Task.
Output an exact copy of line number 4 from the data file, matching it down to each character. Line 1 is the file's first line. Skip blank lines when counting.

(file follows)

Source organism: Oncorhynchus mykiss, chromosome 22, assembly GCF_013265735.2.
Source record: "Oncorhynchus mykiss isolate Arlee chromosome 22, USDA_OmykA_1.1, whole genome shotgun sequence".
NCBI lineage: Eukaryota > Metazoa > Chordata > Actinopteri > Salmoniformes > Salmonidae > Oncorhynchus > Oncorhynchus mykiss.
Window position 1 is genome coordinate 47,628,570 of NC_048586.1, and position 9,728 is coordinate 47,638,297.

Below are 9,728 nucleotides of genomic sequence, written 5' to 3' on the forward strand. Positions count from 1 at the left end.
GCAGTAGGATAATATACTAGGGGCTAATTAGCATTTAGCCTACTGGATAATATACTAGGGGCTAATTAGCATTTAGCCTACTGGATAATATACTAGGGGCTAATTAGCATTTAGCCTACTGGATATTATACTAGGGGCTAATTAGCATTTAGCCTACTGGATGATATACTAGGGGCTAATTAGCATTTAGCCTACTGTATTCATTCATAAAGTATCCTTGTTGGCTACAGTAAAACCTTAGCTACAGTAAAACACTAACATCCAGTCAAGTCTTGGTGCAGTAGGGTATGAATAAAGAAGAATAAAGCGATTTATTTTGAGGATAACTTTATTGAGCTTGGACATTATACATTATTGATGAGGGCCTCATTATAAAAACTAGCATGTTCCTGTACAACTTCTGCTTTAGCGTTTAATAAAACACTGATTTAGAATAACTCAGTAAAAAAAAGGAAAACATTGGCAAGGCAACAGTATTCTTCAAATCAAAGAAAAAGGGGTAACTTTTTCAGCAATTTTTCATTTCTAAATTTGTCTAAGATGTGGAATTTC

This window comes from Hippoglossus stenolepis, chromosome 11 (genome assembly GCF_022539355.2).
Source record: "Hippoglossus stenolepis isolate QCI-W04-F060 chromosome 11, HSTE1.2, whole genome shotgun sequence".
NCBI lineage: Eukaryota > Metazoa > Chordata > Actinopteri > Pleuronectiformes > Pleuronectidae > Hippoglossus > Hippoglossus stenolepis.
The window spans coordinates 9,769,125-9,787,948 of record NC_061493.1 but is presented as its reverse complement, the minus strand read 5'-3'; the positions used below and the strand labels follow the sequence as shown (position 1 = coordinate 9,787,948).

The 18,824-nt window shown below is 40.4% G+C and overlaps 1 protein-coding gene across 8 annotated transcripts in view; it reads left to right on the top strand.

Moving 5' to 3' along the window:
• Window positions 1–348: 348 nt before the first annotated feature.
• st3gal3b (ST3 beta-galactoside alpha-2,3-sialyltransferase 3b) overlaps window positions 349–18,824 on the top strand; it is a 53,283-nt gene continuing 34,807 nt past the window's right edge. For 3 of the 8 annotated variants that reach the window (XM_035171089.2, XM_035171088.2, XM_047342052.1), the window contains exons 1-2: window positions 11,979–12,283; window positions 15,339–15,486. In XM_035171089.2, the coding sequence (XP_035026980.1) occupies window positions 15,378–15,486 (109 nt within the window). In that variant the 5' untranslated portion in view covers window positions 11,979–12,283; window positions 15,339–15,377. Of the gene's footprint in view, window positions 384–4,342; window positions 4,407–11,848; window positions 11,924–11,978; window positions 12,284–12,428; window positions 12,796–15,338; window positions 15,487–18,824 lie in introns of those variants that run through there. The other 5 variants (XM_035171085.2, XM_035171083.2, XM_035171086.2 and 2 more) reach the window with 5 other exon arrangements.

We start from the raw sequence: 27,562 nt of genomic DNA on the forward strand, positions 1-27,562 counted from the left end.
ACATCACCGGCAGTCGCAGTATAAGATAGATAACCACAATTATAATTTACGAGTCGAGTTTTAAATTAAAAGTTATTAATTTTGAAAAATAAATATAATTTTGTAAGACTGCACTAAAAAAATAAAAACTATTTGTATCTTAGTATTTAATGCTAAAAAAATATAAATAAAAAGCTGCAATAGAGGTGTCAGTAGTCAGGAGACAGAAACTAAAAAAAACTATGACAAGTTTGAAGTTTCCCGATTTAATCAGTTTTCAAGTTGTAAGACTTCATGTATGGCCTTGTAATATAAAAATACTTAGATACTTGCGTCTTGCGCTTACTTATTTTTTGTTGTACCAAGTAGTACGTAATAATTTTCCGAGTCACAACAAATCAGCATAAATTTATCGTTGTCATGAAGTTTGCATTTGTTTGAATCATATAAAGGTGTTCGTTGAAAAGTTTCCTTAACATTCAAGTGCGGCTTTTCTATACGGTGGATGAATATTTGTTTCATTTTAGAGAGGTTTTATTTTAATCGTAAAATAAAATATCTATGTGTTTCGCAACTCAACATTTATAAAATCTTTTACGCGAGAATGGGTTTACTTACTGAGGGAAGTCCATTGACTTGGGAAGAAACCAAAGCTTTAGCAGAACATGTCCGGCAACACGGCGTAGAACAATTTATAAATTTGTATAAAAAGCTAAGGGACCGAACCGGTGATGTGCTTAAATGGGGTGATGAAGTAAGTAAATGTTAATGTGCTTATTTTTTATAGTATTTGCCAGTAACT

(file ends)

Window position 1 is genome coordinate 47,628,570 of NC_048586.1, and position 9,728 is coordinate 47,638,297.